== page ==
John Tortelli recently received some good news: The virus that has lurked in his body for nearly four decades, threatening to destroy his liver, can no longer be detected in his blood.
Tortelli, a 64-year-old retiree who lives in Arlington, contracted hepatitis C as a young man, from a blood transfusion during heart surgery. Over the years, the virus has led to fatigue, joint aches, mental fogginess — and continual worry that the infection might progress to cirrhosis, as happens to 5 to 20 percent of infected people.
So Tortelli was delighted when a new class of drugs, with a high cure rate and minimal side effects, came on the market. But his insurer, Tufts Health Plan, balked at paying for the expensive treatment, saying it would cover the drugs only for people with severe liver damage. Tortelli’s liver was only slightly damaged.
After an article detailing his plight appeared in the Globe, Tufts revealed that it had changed its policy, and in late April, Tortelli began treatment with the drug his doctor recommended, Harvoni.
“Great news,” Tortelli wrote in an e-mail to the Globe last week. “I have almost completed six weeks of my twelve-week Harvoni treatment and my viral load is now at zero. I can’t wait to finish and be disease-free for the first time in 38 years.”
Although he’s still under treatment, Tortelli said his hepatitis symptoms are already much improved. The drug, however, causes occasional, slight headaches; muscle soreness; and tiredness right after he takes it. “Overall,” he said, “I would say I feel better.”
Tortelli was originally on an eight-week treatment plan, but when tiny amounts of the virus could still be detected after four weeks, he was switched to a 12-week regimen. The list price for 12 weeks of Harvoni is $94,500, but health insurers negotiate significant discounts.
Tortelli has private health insurance. But most people with hepatitis C are covered by state Medicaid programs for low-income people — and most states require patients to have severe liver damage before paying for treatment.
Medicaid programs say their budgets can’t cover the drugs, so they need to treat the sickest first. But advocates point out that refusing treatment until people become severely ill violates federal Medicaid law and the guidelines of medical specialists.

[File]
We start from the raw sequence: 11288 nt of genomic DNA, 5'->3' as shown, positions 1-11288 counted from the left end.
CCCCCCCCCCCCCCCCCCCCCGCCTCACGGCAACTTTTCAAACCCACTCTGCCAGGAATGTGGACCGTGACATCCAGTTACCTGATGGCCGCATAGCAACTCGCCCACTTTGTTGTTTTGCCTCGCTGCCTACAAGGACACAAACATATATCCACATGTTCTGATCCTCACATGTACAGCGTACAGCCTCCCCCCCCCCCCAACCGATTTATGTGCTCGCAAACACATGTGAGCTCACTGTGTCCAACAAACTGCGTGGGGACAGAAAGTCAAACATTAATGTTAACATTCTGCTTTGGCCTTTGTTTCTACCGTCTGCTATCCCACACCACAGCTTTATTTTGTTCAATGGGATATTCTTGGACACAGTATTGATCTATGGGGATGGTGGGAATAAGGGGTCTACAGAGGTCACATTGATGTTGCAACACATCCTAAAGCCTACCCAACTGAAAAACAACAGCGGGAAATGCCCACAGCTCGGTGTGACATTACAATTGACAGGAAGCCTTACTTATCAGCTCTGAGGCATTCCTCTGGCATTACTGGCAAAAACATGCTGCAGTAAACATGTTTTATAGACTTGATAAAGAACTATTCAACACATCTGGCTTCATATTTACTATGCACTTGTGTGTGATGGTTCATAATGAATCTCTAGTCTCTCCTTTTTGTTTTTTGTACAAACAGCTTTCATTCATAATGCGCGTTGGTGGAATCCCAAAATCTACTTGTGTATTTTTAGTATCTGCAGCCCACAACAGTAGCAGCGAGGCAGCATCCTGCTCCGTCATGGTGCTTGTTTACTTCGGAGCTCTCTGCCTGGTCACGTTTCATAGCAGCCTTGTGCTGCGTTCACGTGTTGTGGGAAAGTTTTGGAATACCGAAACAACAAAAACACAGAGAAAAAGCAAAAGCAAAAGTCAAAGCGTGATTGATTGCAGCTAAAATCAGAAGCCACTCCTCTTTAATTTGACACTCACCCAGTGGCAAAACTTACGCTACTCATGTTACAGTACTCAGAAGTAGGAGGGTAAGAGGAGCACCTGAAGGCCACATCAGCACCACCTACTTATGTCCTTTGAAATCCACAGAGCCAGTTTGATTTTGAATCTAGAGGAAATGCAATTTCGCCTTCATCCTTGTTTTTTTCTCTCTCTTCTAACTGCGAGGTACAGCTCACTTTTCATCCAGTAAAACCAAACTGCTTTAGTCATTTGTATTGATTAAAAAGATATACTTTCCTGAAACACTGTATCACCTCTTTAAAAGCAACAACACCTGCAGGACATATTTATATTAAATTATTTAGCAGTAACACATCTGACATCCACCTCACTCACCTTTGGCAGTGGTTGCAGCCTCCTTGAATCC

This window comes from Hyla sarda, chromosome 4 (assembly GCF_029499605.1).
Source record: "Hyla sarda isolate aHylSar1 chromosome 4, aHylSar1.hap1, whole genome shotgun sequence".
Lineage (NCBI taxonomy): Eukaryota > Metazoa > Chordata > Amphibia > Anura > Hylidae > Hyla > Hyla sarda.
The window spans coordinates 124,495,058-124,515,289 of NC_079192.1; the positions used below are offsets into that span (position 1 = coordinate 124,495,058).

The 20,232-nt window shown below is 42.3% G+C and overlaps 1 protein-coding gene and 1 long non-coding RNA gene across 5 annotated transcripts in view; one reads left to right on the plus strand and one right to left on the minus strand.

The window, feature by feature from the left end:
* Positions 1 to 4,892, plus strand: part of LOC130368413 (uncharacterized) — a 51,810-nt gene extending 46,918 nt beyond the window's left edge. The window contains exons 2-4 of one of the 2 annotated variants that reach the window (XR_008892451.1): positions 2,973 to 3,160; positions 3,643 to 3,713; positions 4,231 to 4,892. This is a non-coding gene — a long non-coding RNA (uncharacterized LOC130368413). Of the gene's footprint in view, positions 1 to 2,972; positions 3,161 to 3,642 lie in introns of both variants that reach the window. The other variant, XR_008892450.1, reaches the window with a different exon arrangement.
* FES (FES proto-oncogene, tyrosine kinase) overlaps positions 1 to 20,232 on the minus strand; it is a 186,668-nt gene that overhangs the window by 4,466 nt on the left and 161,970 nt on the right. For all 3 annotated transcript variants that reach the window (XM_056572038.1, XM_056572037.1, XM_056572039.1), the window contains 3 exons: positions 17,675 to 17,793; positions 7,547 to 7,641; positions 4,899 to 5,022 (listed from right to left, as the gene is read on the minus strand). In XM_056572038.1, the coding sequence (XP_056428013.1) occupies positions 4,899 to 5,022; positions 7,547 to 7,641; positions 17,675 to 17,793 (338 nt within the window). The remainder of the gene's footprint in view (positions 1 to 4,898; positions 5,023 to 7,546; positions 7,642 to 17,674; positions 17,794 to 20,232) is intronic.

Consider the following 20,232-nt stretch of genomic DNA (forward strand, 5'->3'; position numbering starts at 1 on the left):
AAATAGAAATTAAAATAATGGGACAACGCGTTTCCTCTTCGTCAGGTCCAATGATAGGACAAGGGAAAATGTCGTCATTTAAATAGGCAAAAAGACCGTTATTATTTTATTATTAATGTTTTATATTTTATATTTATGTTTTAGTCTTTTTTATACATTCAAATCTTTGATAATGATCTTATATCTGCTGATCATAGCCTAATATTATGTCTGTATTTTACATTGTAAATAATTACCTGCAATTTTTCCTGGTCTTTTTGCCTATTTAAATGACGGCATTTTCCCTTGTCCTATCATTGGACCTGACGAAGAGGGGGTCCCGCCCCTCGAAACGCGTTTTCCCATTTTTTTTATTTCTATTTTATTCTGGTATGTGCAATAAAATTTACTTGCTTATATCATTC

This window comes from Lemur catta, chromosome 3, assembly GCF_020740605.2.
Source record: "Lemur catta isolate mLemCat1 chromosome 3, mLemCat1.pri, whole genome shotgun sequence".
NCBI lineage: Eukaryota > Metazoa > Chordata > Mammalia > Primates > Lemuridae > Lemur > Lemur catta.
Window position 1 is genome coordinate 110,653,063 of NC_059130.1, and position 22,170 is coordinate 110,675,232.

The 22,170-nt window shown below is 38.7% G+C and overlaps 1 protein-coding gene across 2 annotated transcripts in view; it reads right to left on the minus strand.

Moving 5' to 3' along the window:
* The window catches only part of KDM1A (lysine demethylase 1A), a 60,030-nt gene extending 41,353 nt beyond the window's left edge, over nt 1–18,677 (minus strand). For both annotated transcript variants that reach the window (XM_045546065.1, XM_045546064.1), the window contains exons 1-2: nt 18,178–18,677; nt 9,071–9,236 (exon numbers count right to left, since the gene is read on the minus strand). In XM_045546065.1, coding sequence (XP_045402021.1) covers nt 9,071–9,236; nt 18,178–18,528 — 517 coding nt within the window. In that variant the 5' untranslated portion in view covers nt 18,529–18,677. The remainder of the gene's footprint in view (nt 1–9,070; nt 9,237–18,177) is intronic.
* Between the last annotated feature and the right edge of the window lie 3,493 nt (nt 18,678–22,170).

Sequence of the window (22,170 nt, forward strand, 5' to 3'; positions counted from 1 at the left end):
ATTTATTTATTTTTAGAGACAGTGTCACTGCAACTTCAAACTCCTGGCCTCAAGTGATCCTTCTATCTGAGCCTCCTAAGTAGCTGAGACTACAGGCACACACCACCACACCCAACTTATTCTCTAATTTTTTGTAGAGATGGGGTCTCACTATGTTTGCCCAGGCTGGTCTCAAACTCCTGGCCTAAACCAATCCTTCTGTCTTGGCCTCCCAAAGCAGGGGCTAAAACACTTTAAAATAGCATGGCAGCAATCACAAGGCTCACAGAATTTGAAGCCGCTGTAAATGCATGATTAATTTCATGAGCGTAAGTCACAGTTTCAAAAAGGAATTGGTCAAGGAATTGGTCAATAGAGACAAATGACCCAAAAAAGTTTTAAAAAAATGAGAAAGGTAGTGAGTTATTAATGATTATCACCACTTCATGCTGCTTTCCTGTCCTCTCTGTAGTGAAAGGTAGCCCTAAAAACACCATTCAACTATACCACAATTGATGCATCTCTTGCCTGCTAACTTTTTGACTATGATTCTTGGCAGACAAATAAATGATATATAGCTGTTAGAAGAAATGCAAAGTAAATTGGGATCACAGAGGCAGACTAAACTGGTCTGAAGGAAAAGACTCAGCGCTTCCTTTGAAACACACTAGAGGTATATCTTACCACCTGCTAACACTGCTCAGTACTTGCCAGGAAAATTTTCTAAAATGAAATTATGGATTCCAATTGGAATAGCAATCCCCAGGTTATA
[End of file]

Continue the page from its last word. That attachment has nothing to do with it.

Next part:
The advocates’ position got a big boost last month when a federal District Court judge in Seattle ordered Medicaid in Washington state to start covering the drugs regardless of the condition of the patient’s liver. A few days later, Florida — also facing a suit — adopted a similar policy change.
Massachusetts, however, has yet to move. The state’s Medicaid program, MassHealth, covers the new hepatitis C drugs without limitations for one-third of its members. But the other two-thirds, who get their MassHealth coverage through private insurance companies, still must have severe liver damage before they can get the medications.
MassHealth spokeswoman Michelle Hillman said in a statement the agency is amid negotiations to wrest bigger discounts from drug manufacturers.
The state expects that process “will reduce the cost of treatment for MassHealth members with hepatitis C,” she said, and once the talks are complete, the agency will announce changes to coverage for the hepatitis C drugs.
Robert Greenwald, the Harvard Law School professor who sued Washington state, said he sent an e-mail to MassHealth director Daniel Tsai on Thursday, advising that Medicaid rules clearly require coverage.
Asked whether he planned to sue Massachusetts, Greenwald said, “I’m not there yet. I have been assured they are working as quickly as they can.” But Greenwald, who directs Harvard Law School’s Center for Health Law and Policy Innovation, said if the state’s process “does not result in access mandated under law,” he will reconsider taking legal action.